Here it is. A month after it was originally to be released, and barely scraping into the newly scheduled November release date, the new and improved iTunes slides in with surprisingly little of the fanfare which typically comes along with anything Apple do.
I've always had a strained relationship with the software as a Windows user. A few years back, iTunes was ultra crash-happy and fond of slowing mid-range computers to a crawl. Although, over time this has improved to a point where it seems that it's no longer an issue, the basic interface had remained fundamentally the same until now. The thing that made the various little problems with iTunes so annoying was that there were numerous superior media players around, but iTunes had a way of bringing you back.
An iteration or two ago, Microsoft seemed to stumble onto the perfect music organizer with WMP 11. It looked nice, was relatively stable, was intuitive, and had a couple of nice features - my favorite of which was the click to 'add to now playing' function. Other superior options included the likes of the highly customizable, zippy, and stable Mediamonkey and Winamp. However, if you owned an iPod, the easiest option to get the most out of it was to simply use iTunes. In recent years, this has become more entrenched if you own an iPhone/Pad/Touch. Sure, it's possible to get by without ever plugging these things into your computer, but for most of us, the traditional way of syncing these things is the most convenient. So until quite recently, I had always used iTunes rather begrudgingly.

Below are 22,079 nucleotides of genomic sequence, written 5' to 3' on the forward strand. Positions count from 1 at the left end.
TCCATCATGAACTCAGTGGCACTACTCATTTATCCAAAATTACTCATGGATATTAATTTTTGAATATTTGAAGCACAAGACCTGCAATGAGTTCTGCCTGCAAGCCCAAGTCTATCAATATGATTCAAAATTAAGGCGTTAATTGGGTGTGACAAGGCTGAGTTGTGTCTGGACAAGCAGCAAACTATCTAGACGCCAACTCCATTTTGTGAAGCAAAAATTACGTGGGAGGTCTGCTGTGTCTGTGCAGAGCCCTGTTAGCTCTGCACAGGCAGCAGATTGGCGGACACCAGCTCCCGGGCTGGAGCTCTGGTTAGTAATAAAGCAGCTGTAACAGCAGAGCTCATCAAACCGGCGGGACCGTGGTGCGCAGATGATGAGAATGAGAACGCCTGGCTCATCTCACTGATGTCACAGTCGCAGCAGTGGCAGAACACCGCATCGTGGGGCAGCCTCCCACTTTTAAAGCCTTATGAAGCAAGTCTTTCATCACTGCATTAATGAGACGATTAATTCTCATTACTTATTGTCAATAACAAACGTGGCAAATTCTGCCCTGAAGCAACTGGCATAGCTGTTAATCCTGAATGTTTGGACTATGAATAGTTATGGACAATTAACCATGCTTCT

I'll get the only negative I've found about the new iTunes out of the way first. For the most part, it's still rather bland to look at. Staring at the the various shades of grey is like staring at the ultra-sterile interior of a hospital while you're waiting for a particularly invasive operation. But the key phrase there was 'for the most part'. Apple seems to have taken more than a little inspiration from Microsoft's Windows 8 music app and made the focus of the main window the album. Clicking once on an album cover will expand the the view and display it in a rather pretty manner.